Why are you running for SGA president? I was approached by some SGA members about the position and after that, I went to discuss possibly running with faculty that’s involved in SGA. They all said I would be the perfect candidate to represent SGA. So I took that and I ran with it. I have a lot of pride for Gannon University. My enthusiasm is bottomless. I am running for the presidency because I believe in Gannon as an educational institutional, as well as a community. Gannon University has given me more than I can put into words and I want to give back by furthering the reaches of Student Government Association.
What are your goals if elected president? Meeting with peers to discuss issues and what’s going on, everything from The Gannon Knight to the radio station, those communication channels. I want to create an open forum and bring students back to Student Government Association. My goal is simple but is the building blocks of community, which sometimes I feel are forgotten: I want to create an awareness of one another. Whether it’s making students aware of SGA or any other opportunities that are available, I want to take the intimidating, independent-titled group known as SGA and turn it into an open forum and somewhere students can go to discuss campus.
What skills or qualities do you possess that you think will aid you if elected? Other people have described me as extremely personable, which I believe is very important for any leader of any organization. Being able to go to different groups, talk to them and make them feel comfortable, that’s my strong point. I am good at communication and getting on people’s level. I feel to be president, you have to have a big personality, someone who can draw people into you, which I feel I am pretty good at doing. Through the military, I know how to communicate up the ladder and down the ladder. Whoever I’m with I can take on the appropriate persona. At basic training, I learned how to face anything really; nothing scares or intimidates me. I’m not afraid to go headfirst into everything. I’m not afraid to put myself out there.
What do you see SGA’s role on campus as? According to the Student Government Association’s own constitution, it declares itself as the student body’s voice. I completely agree with that metaphor. If Gannon were a city, I believe that SGA should act as a post office, with more responsibilities. It should be the place where students’ messages are sent, sorted and then delivered or pursued. Students should feel comfortable sending in their concerns, whatever they have, to this office. Then we sort it and put it where it should go. So in the end, we are the voice and the people who connect the students to the people that they might not see as much around campus, like the faculty or President Taylor.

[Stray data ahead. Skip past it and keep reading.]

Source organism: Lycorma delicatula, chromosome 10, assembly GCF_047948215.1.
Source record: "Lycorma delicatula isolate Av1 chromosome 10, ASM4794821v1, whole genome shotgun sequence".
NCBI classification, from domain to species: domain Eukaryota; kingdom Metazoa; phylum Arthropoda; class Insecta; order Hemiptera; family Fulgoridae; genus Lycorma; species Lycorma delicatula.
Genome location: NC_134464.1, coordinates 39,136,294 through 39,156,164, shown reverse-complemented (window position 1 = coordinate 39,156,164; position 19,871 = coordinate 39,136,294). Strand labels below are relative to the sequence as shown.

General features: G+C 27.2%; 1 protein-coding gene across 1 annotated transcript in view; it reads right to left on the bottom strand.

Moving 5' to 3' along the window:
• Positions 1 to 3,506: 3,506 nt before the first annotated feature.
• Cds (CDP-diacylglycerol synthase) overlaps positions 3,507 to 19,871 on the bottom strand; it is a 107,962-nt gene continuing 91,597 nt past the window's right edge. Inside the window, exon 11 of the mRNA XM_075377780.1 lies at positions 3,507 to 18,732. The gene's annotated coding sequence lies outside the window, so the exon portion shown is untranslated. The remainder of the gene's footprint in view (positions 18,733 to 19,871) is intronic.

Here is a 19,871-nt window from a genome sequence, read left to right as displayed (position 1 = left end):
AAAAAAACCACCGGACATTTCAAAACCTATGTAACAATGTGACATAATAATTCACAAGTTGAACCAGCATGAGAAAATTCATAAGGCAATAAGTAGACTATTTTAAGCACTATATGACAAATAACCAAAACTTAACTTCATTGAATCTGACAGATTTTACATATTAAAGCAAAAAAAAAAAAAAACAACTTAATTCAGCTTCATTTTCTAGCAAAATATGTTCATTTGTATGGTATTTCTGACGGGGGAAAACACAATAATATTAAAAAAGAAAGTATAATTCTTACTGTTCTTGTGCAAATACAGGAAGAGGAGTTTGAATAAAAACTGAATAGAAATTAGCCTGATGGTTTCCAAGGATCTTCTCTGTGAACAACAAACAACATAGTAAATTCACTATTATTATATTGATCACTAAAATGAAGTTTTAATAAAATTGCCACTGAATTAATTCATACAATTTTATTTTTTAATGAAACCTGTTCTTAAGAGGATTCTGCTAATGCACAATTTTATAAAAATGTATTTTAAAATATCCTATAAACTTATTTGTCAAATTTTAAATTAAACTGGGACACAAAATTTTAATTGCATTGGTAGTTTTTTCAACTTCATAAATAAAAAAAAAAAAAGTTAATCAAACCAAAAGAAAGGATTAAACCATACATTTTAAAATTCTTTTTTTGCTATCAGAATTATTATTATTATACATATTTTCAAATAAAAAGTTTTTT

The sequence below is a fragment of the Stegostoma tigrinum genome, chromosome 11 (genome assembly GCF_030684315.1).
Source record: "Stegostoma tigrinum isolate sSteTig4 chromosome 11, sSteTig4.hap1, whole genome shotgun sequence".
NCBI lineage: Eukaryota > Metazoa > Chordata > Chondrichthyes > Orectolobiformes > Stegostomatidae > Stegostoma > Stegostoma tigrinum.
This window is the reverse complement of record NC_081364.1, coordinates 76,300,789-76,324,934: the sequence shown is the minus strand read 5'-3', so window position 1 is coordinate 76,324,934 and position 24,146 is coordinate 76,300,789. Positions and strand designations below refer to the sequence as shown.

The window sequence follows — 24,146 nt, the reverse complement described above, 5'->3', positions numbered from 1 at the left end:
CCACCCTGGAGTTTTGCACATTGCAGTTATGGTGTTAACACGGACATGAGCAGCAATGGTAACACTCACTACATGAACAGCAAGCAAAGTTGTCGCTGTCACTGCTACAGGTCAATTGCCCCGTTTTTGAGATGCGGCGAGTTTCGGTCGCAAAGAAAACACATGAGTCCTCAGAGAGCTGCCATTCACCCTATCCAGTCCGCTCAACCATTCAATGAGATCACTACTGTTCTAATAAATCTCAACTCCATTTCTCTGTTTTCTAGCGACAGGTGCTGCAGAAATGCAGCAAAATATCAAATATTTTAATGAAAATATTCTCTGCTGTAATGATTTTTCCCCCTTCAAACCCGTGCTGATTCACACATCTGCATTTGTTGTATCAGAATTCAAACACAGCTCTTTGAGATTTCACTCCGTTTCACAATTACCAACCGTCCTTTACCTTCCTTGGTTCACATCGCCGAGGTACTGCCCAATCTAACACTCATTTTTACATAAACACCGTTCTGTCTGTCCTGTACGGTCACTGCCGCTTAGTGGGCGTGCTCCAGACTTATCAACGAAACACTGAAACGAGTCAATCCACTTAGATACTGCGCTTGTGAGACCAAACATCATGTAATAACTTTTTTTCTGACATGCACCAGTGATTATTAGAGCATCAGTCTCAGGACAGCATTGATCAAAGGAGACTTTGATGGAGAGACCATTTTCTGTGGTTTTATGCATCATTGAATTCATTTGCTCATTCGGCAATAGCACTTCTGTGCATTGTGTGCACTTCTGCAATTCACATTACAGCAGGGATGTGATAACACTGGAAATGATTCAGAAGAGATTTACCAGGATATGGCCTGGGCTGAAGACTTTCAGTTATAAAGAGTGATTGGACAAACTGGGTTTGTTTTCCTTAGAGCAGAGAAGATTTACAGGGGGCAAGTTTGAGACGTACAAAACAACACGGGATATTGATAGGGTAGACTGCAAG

Why did you get involved with SGA? As a student, I have passively been a member of SGA since I stepped foot on this campus. Like every other student I am a member of SGA by association. To become more involved, I decided to run because I know that I have a fire that’s still burning. As a new face, I have the fresh enthusiasm and it’s contagious. In the National Guard, I’m a squad leader. I have the experience of being in charge of an entire squad. They all come to me and I am their first step in their chain of commands with whatever problems they have. Then I take it to my chain of command.
How do you plan to increase students’ knowledge and involvement in SGA?
I think spreading the knowledge of SGA is everyone’s job. It would be the job of me and my new executive board; there needs to be camaraderie created amongst members of SGA and that in turn would spread to the students. It’s a step-by-step process. I also believe recruiting faculty will be imperative. I believe that each club and organization should have an SGA delegate. I think it’s really important to have a contact person that is dedicated to SGA communication between clubs and organizations.
Why should the students vote for you?
By voting for Sibley, you’re voting for yourself. After years of experiencing SGA as a student, I know that I am someone who will always cherish my roots. Regardless of groups, titles and honors, I would also remain a student first and therefore hold close the wants and needs of my peers before politics.
I want freshmen to seniors to know that though Gannon’s campus may be smaller than other universities, the policies here really are great. As president of SGA, it’s important to remember that we’re trying to relay the possibilities from the faculty to the students and were trying to relay the message of the students who are asking for possibilities to the faculty. So, keeping that chain of communication is the number one thing that students should keep in mind when they are voting.
By SAMMIE JANIK